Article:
DDD: I know that [Dark Dark Dark bassist and FLOOD director] Todd and Ava are about to shoot the last of the footage this month, and that editing has been in progress already for a couple months. It is being submitted to festivals, so a rough-cut will be ready for some upcoming deadlines, but it's still safe to say that it won't be ready until very late this year or early next year. We've locked down time in August in an amazing studio for producing the score, and our own Jonathan Kaiser is in charge of that process. The only involvement I've had this month is to say, "No piano is too nice for Nona Marie Invie." And I think it worked. Look for updates at

CP: Your music has an antique quality that attracts listeners who might be a bit oversaturated with the constant flipping of musical trends. Do you think you will always carry a sound that is reminiscent of the past?

DDD: Our songwriting process is always evolving. We're definitely inspired by a lot of older, more traditional kinds of music, but are also into the music of the future. We'll always wink at the past, but we are writing new music.

CP: Where is Dark Dark Dark at the moment? Have you managed to find some time for yourselves between writing records and making movies?

DDD: We've had a much needed break: Nona and I in New Orleans, Jonathan in Minneapolis, and Todd in New York. We refer to it as our Bermuda Triangle. Nona and I have had the time we need to think about directions for our new songs, and we're excited for everyone to be back together to work. We got to see Andrew Bird and his band, and we flew back to Minneapolis for a weekend to see Antony and the Johnsons, as well as a band called Uke of Spaces Corners, so February has been a month to see our dream shows. The near future still holds the Swimming Cities of Serenissima project in Venice, Italy, and soundtracking for FLOOD, but we are definitely anxious to make a record. We start touring again on March 1 for about a month and a half, and there is a special 7" accompanied by a Dosh remix and an Odd Nosdam remix coming. That's been an amazing way to collaborate with others.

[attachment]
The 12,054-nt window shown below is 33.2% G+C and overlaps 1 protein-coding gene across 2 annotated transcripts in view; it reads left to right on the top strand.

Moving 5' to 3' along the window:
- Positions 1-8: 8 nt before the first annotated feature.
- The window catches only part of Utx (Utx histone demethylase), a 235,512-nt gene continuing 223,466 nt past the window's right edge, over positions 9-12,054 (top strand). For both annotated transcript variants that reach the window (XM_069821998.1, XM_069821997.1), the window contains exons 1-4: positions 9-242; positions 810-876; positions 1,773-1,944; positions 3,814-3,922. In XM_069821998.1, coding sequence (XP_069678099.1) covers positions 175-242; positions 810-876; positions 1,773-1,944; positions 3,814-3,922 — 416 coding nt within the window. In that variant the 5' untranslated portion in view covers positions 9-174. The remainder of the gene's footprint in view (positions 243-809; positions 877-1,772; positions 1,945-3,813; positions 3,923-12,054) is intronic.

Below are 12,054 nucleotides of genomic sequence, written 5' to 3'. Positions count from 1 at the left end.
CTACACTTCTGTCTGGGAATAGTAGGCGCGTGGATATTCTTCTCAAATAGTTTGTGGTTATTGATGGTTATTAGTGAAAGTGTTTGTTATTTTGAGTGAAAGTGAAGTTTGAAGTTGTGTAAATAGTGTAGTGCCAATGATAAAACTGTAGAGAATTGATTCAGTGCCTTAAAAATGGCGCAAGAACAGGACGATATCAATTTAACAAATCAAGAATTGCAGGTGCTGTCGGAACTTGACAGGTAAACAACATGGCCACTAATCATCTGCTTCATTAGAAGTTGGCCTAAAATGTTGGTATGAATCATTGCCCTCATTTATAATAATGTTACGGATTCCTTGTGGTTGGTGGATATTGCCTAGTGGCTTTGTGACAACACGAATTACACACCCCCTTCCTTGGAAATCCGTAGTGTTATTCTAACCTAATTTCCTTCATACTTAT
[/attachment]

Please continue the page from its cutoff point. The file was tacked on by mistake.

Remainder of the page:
CP: On the band's blog you mention missing breakfast at the Seward Café in Minneapolis. Are there any other local restaurants you are looking forward to patronizing when you return to the cities?

DDD: We know Seward Café is one of very few collectively owned and operated cafes in the country, because we ask everywhere we go. That's why it gets special mention when we are homesick. When we come home we'll probably go to Seward Café for lunch and then Hard Times for dinner. Not to create the impression that we only eat things off the grill, because Minneapolis has amazing and real food from around the world. It's the Minneapolis food that fuels our nine-month trips.

--Ryan Warner

Dark Dark Dark tour dates:


Mar 2 2009 Charles Mansion - Tallahassee, Florida

Mar 3 2009 Community Resource center - Gainseville, Florida

Mar 4 2009 The Wormhole - Savannah, Georgia

Mar 5 2009 The Secret Squirrel - Athens, Georgia

Mar 6 2009 Wonder Root - Atlanta, Georgia

Mar 8 2009 Thanky Gallery - Richmond, Virginia

Mar 9 2009 Bo Bos - Asheville, North Carolina

Mar 10 2009 J J's Bohemia - Chattanooga, Tennessee

Mar 11 2009 Ida - Ida, Tennessee

Mar 15 2009 The Marigny Theater - New Orleans, Louisiana

Mar 16 2009 TBA - Houston, Texas

Mar 18 2009 The Belmont - Austin, Texas

Mar 19 2009 Dominican Joe Coffee - Austin, Texas

Mar 22 2009 1kind studios - Albuquerque, New Mexico

Mar 23 2009 Copper Star Coffee - Phoenix, Arizona

Mar 24 2009 Detroit Bar - Costa Mesa, California

Mar 25 2009 Buchan House - San Luis Obisbo, California

Mar 26 2009 Hotel Cafe - Los Angeles, California

Mar 27 2009 TBA - Oakland, California

Mar 28 2009 Caretaker's House - San Francisco, California